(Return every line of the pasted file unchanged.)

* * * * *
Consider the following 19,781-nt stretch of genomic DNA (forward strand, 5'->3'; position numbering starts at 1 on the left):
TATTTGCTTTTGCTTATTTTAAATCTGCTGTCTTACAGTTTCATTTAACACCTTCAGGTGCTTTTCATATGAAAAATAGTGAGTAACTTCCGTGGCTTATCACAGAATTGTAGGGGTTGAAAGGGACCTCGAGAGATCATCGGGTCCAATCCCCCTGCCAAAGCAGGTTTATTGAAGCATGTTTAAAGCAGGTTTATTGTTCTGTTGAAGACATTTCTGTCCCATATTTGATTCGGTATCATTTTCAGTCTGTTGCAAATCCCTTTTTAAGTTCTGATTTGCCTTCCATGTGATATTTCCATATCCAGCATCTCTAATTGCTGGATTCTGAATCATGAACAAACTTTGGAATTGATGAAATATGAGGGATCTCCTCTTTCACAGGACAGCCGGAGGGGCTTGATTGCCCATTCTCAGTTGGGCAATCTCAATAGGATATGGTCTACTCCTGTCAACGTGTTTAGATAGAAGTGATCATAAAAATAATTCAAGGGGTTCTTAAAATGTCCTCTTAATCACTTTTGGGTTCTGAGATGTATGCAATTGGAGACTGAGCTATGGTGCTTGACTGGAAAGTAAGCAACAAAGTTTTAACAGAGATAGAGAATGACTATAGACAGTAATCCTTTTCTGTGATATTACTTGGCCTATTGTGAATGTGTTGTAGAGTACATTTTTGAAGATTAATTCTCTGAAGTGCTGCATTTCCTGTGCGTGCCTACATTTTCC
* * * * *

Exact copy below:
Consider the following 19,781-nt stretch of genomic DNA (forward strand, 5'->3'; position numbering starts at 1 on the left):
TATTTGCTTTTGCTTATTTTAAATCTGCTGTCTTACAGTTTCATTTAACACCTTCAGGTGCTTTTCATATGAAAAATAGTGAGTAACTTCCGTGGCTTATCACAGAATTGTAGGGGTTGAAAGGGACCTCGAGAGATCATCGGGTCCAATCCCCCTGCCAAAGCAGGTTTATTGAAGCATGTTTAAAGCAGGTTTATTGTTCTGTTGAAGACATTTCTGTCCCATATTTGATTCGGTATCATTTTCAGTCTGTTGCAAATCCCTTTTTAAGTTCTGATTTGCCTTCCATGTGATATTTCCATATCCAGCATCTCTAATTGCTGGATTCTGAATCATGAACAAACTTTGGAATTGATGAAATATGAGGGATCTCCTCTTTCACAGGACAGCCGGAGGGGCTTGATTGCCCATTCTCAGTTGGGCAATCTCAATAGGATATGGTCTACTCCTGTCAACGTGTTTAGATAGAAGTGATCATAAAAATAATTCAAGGGGTTCTTAAAATGTCCTCTTAATCACTTTTGGGTTCTGAGATGTATGCAATTGGAGACTGAGCTATGGTGCTTGACTGGAAAGTAAGCAACAAAGTTTTAACAGAGATAGAGAATGACTATAGACAGTAATCCTTTTCTGTGATATTACTTGGCCTATTGTGAATGTGTTGTAGAGTACATTTTTGAAGATTAATTCTCTGAAGTGCTGCATTTCCTGTGCGTGCCTACATTTTCC